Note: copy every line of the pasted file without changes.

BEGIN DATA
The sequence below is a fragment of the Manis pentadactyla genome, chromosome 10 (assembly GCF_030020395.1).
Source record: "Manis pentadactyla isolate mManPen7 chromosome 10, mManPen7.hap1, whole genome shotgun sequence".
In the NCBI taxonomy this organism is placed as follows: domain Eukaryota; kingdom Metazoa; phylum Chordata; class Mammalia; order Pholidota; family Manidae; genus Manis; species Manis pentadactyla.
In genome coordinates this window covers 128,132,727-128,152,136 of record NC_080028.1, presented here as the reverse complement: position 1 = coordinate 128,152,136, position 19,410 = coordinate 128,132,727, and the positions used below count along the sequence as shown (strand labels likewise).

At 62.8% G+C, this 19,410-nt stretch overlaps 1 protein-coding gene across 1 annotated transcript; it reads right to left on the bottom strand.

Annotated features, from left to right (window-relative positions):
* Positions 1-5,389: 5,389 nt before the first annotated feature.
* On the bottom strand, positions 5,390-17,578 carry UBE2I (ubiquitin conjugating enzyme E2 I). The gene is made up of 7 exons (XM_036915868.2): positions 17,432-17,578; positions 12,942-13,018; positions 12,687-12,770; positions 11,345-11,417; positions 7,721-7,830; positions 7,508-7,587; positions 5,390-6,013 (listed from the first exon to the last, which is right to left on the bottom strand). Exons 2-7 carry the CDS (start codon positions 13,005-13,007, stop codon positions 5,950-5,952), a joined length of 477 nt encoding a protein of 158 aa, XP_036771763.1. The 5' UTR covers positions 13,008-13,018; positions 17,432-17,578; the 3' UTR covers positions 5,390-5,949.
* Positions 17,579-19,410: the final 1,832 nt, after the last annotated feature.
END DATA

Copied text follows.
The sequence below is a fragment of the Manis pentadactyla genome, chromosome 10 (assembly GCF_030020395.1).
Source record: "Manis pentadactyla isolate mManPen7 chromosome 10, mManPen7.hap1, whole genome shotgun sequence".
In the NCBI taxonomy this organism is placed as follows: domain Eukaryota; kingdom Metazoa; phylum Chordata; class Mammalia; order Pholidota; family Manidae; genus Manis; species Manis pentadactyla.
In genome coordinates this window covers 128,132,727-128,152,136 of record NC_080028.1, presented here as the reverse complement: position 1 = coordinate 128,152,136, position 19,410 = coordinate 128,132,727, and the positions used below count along the sequence as shown (strand labels likewise).

At 62.8% G+C, this 19,410-nt stretch overlaps 1 protein-coding gene across 1 annotated transcript; it reads right to left on the bottom strand.

Annotated features, from left to right (window-relative positions):
* Positions 1-5,389: 5,389 nt before the first annotated feature.
* On the bottom strand, positions 5,390-17,578 carry UBE2I (ubiquitin conjugating enzyme E2 I). The gene is made up of 7 exons (XM_036915868.2): positions 17,432-17,578; positions 12,942-13,018; positions 12,687-12,770; positions 11,345-11,417; positions 7,721-7,830; positions 7,508-7,587; positions 5,390-6,013 (listed from the first exon to the last, which is right to left on the bottom strand). Exons 2-7 carry the CDS (start codon positions 13,005-13,007, stop codon positions 5,950-5,952), a joined length of 477 nt encoding a protein of 158 aa, XP_036771763.1. The 5' UTR covers positions 13,008-13,018; positions 17,432-17,578; the 3' UTR covers positions 5,390-5,949.
* Positions 17,579-19,410: the final 1,832 nt, after the last annotated feature.